• Join over 1.2 million students every month
  • Accelerate your learning by 29%
  • Unlimited access from just £6.99 per month

The efforts of the British government to join the EEC in the years 1961 to 1973 were mainly a result of Britains decline as a world power Assess the validity of this view.

Extracts from this document...

Introduction

'The efforts of the British government to join the EEC in the years 1961 to 1973 were mainly a result of Britain's decline as a world power' - Assess the validity of this view. Britain's economic decline during the period resulted in the continuous efforts to join the prosperous EEC. Keynesian economics wasn't an effective solution to the economic downturn, and to solve the problem, the EEC seemed like a liable solution. However, because of Anglo-American relations and the commonwealth, Macmillan's efforts to join the EEC were halted by De Gaulle's veto in 1963. Nonetheless, 10 years later, Edward Heath got Britain into the EEC due to his pro-European beliefs, as opposed to Macmillan and Wilson who were sceptical over Europe. Also, Britain's decline in international power made the British public suspicious about European integration, as the historian Paul Einzig put it, "They want to remain purely British and are firmly opposed to relinquishing any essential part of their country's absolute sovereignty", which was the reason De Gaulle vetoed Britain's application twice. ...read more.

Middle

The age of prosperity and continuous go budgets was at an end. Moreover, British exports to the Commonwealth had fallen to 43% of total exports by 1957, in addition to this; America was faced with a weakening Britain and a thriving EEC. America wanted Britain to tap into Europe's markets and changed the laws of protectionism, becoming a spokesman to America, rather than the old Anglo-American relations. In contrast to this, to combat the economic downturn Macmillan created EFTA in May 1960. However, compared to the EEC, EFTA failed in its principal aims and merely highlighted British opposition to the EEC's economic principles. As Britain's own economic problems grew and British influence in the world declined, the nation found itself outside a highly successful economic community, which proved impossible to ignore. Despite the economic advantages of joining the EEC, which could have saved the failing staple industries by giving Britain access to new markets without harmful tariff barriers, Macmillan and Wilson wouldn't compromise national sovereignty or admit Britain was in decline. ...read more.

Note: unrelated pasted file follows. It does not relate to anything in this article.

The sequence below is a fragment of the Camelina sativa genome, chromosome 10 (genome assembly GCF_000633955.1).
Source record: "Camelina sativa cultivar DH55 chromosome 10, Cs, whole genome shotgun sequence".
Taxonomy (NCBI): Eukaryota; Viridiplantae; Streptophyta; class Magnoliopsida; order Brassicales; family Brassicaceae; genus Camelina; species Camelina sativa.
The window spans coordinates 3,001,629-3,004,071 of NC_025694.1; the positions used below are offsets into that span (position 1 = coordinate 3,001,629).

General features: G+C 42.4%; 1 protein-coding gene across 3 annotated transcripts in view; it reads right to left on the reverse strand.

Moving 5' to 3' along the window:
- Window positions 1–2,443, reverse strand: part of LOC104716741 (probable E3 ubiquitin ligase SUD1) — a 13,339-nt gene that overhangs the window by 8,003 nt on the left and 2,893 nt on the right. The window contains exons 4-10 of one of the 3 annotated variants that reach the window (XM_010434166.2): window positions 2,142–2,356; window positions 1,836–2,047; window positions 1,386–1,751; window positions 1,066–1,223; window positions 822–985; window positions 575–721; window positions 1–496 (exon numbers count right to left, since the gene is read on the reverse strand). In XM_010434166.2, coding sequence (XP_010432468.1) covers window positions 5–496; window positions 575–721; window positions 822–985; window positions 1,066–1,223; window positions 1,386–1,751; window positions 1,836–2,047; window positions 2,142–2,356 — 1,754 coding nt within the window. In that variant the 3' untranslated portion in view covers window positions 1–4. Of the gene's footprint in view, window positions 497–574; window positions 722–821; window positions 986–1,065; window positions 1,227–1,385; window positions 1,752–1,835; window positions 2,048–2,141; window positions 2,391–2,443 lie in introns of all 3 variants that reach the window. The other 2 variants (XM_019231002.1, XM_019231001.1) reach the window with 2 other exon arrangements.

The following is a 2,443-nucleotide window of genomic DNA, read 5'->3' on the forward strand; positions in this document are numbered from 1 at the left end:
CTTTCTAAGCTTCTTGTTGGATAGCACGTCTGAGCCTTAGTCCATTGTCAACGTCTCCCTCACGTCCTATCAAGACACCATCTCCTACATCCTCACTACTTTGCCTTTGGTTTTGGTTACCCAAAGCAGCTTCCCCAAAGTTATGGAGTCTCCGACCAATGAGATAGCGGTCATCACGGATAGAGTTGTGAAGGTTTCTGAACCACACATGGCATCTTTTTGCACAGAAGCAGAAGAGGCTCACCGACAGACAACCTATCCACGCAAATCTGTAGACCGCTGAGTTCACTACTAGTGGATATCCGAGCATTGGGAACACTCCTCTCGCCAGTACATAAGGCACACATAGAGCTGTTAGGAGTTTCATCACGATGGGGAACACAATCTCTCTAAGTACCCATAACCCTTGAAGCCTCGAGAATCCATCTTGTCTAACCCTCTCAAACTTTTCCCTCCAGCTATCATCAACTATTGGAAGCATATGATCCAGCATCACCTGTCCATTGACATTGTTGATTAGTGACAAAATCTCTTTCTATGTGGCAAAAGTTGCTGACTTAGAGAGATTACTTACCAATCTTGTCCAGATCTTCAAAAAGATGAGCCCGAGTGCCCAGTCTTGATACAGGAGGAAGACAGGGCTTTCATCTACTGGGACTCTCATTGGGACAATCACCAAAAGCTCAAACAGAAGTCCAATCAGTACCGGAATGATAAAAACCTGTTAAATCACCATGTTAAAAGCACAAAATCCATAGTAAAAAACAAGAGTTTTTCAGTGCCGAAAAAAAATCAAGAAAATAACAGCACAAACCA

Conclusion

Due to his pro-European beliefs he was prepared to put America second and wouldn't accept another veto as he believed Britain couldn't remain out of the EEC any longer. Even though De Gaulle retired in 1969 and was replaced by Pompidou, the community wasn't prepared to simply subsidize the 'sick man of Europe' and Britain had to accept harsh conditions in order to gain entry. Heath knew Europe was the only solution to solving the problems Britain faced, Macmillan and Wilson also realised this, however, Heath realised Britain's decline and was prepared to accept the terms. After 22 years since Britain's first application, Britain became a member 1st January 1973. However, Britain's membership was too late. With the European countries experiencing economic prosperity, British industries were too backward to compete within the market and it seemed the EEC wouldn't help Britain. On top of this, Britain's harsh terms damaged the British economy further, such as the Britain being forced to give up its fishing rights which was a major economic advantage for Britain, but after 1973, the fishing industry declined. In short, Britain should have joie ...read more.